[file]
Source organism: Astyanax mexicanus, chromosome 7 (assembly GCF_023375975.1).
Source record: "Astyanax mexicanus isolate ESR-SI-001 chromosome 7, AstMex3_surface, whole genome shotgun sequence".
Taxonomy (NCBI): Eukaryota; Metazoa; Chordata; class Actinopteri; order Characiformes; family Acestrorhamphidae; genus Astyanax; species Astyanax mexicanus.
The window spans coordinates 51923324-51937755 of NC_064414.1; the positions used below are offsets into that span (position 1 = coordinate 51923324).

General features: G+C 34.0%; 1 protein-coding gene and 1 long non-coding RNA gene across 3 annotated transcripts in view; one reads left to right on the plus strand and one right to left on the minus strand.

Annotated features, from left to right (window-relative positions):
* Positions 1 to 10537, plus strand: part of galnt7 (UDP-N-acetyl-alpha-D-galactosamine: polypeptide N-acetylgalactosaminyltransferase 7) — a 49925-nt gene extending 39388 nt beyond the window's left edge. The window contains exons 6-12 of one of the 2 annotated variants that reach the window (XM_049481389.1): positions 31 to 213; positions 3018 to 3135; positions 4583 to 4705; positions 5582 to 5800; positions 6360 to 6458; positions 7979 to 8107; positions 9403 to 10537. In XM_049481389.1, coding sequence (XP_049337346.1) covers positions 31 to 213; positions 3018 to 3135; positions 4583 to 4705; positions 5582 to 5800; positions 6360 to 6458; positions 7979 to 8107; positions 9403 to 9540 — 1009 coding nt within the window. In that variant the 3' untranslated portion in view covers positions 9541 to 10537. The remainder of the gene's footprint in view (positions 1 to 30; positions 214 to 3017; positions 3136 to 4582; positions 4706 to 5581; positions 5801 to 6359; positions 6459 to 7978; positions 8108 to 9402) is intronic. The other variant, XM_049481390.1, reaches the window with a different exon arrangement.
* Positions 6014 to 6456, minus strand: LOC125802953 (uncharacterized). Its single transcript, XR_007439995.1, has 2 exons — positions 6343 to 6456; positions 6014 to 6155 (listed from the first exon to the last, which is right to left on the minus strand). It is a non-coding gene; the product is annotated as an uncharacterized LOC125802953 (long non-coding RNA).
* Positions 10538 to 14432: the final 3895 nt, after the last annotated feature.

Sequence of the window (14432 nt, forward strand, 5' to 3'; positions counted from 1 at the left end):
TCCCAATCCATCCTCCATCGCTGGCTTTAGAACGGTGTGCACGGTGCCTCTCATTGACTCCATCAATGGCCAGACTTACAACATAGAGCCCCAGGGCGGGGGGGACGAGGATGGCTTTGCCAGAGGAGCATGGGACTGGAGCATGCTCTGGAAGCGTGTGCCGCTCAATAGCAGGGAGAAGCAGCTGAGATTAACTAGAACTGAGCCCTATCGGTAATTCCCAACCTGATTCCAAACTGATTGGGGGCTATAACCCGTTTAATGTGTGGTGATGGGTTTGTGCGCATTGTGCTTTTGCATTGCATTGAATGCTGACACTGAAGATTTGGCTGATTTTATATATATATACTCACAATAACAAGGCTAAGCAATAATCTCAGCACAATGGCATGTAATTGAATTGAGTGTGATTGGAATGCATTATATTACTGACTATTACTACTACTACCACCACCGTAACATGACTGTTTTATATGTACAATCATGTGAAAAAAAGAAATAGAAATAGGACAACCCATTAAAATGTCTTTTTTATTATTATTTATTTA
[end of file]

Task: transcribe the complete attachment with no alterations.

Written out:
Source organism: Astyanax mexicanus, chromosome 7 (assembly GCF_023375975.1).
Source record: "Astyanax mexicanus isolate ESR-SI-001 chromosome 7, AstMex3_surface, whole genome shotgun sequence".
Taxonomy (NCBI): Eukaryota; Metazoa; Chordata; class Actinopteri; order Characiformes; family Acestrorhamphidae; genus Astyanax; species Astyanax mexicanus.
The window spans coordinates 51923324-51937755 of NC_064414.1; the positions used below are offsets into that span (position 1 = coordinate 51923324).

General features: G+C 34.0%; 1 protein-coding gene and 1 long non-coding RNA gene across 3 annotated transcripts in view; one reads left to right on the plus strand and one right to left on the minus strand.

Annotated features, from left to right (window-relative positions):
* Positions 1 to 10537, plus strand: part of galnt7 (UDP-N-acetyl-alpha-D-galactosamine: polypeptide N-acetylgalactosaminyltransferase 7) — a 49925-nt gene extending 39388 nt beyond the window's left edge. The window contains exons 6-12 of one of the 2 annotated variants that reach the window (XM_049481389.1): positions 31 to 213; positions 3018 to 3135; positions 4583 to 4705; positions 5582 to 5800; positions 6360 to 6458; positions 7979 to 8107; positions 9403 to 10537. In XM_049481389.1, coding sequence (XP_049337346.1) covers positions 31 to 213; positions 3018 to 3135; positions 4583 to 4705; positions 5582 to 5800; positions 6360 to 6458; positions 7979 to 8107; positions 9403 to 9540 — 1009 coding nt within the window. In that variant the 3' untranslated portion in view covers positions 9541 to 10537. The remainder of the gene's footprint in view (positions 1 to 30; positions 214 to 3017; positions 3136 to 4582; positions 4706 to 5581; positions 5801 to 6359; positions 6459 to 7978; positions 8108 to 9402) is intronic. The other variant, XM_049481390.1, reaches the window with a different exon arrangement.
* Positions 6014 to 6456, minus strand: LOC125802953 (uncharacterized). Its single transcript, XR_007439995.1, has 2 exons — positions 6343 to 6456; positions 6014 to 6155 (listed from the first exon to the last, which is right to left on the minus strand). It is a non-coding gene; the product is annotated as an uncharacterized LOC125802953 (long non-coding RNA).
* Positions 10538 to 14432: the final 3895 nt, after the last annotated feature.

Sequence of the window (14432 nt, forward strand, 5' to 3'; positions counted from 1 at the left end):
TCCCAATCCATCCTCCATCGCTGGCTTTAGAACGGTGTGCACGGTGCCTCTCATTGACTCCATCAATGGCCAGACTTACAACATAGAGCCCCAGGGCGGGGGGGACGAGGATGGCTTTGCCAGAGGAGCATGGGACTGGAGCATGCTCTGGAAGCGTGTGCCGCTCAATAGCAGGGAGAAGCAGCTGAGATTAACTAGAACTGAGCCCTATCGGTAATTCCCAACCTGATTCCAAACTGATTGGGGGCTATAACCCGTTTAATGTGTGGTGATGGGTTTGTGCGCATTGTGCTTTTGCATTGCATTGAATGCTGACACTGAAGATTTGGCTGATTTTATATATATATACTCACAATAACAAGGCTAAGCAATAATCTCAGCACAATGGCATGTAATTGAATTGAGTGTGATTGGAATGCATTATATTACTGACTATTACTACTACTACCACCACCGTAACATGACTGTTTTATATGTACAATCATGTGAAAAAAAGAAATAGAAATAGGACAACCCATTAAAATGTCTTTTTTATTATTATTTATTTA